Richard Boxall says the prestige of winning the Volvo World Match Play will make Graeme McDowell a real favourite at Wentworth.
The Northern Irishman will arrive at next week's BMW PGA Championship on a high after securing a fine 2&1 victory over Thailand's Thongchai Jaidee in Bulgaria and picking up a trophy that has previously been own by the liks of Jack Nicklaus, Seve Ballesteros and Arnold Palmer.
He returns to the UK with a winners' cheque for 800,000 euros and Boxall said that, tiredness aside, he'll go into the next tournament in fine fettle.
"I think he's quite proud of that," said the Sky Sports expert.
"Seve, Jack and Arnold have won it and the Volvo World Match Play is a big tournament. There have been some great names on it and if you can get your name etched in on there, engraved on that trophy, it's a great thing in your career.
"He's in perfect shape for the BMW PGA Championship. He'll enjoy himself tonight and will have a couple of glasses of water and thoroughly enjoy himself, but knowing Graeme he'll be back to routine pretty quickly. He'll go and hit some balls.
"He'll be one of the favourites as long as he's not too tired next week."
Jaidee got off to a fine start in Sunday's final and McDowell was forced to battle back from behind before securing victory on the back nine.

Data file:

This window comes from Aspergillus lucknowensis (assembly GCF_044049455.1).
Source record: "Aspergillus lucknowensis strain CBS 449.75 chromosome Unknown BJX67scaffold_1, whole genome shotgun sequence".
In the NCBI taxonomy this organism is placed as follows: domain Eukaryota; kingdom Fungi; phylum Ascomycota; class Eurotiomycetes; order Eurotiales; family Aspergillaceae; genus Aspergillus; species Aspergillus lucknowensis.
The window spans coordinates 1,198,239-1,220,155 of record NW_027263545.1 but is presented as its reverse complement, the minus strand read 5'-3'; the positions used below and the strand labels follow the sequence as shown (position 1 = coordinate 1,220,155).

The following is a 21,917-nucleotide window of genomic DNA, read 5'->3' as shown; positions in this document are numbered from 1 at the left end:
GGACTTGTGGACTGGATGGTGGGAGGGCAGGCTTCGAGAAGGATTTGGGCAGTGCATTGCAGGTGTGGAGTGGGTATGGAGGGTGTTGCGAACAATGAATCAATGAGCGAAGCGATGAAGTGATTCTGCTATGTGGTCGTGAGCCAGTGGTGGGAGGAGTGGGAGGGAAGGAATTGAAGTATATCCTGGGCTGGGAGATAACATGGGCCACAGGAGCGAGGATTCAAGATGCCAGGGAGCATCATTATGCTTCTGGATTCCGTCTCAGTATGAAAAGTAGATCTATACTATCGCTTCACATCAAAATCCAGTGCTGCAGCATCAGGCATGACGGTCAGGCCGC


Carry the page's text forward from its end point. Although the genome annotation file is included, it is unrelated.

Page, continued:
And Boxall praised the insatiable appetite and consistency of the Ulsterman as he found a way to win.
"He certainly played well," he added.
"Jaidee got off to a brilliant start early on. He was two up through six holes and it was the first time McDowell had been down all week and had to come back.
"He ground him down in the end. He kept hitting the fairways and hitting the greens. What McDowell did do today was to save some pars. He holed putts on the ninth hole for a par and one earlier on the fifth after he'd got in trouble on his second shot.
"He just kept grinding and grinding and grinding away and eventually there were a few mistakes from Jaidee, including a bad tee shot at the 14th. That was the first real mistake and the only bogey of the final.
"At 15, McDowell sensed he just had to get it close to the flag and put some pressure on and he was two up with three to go."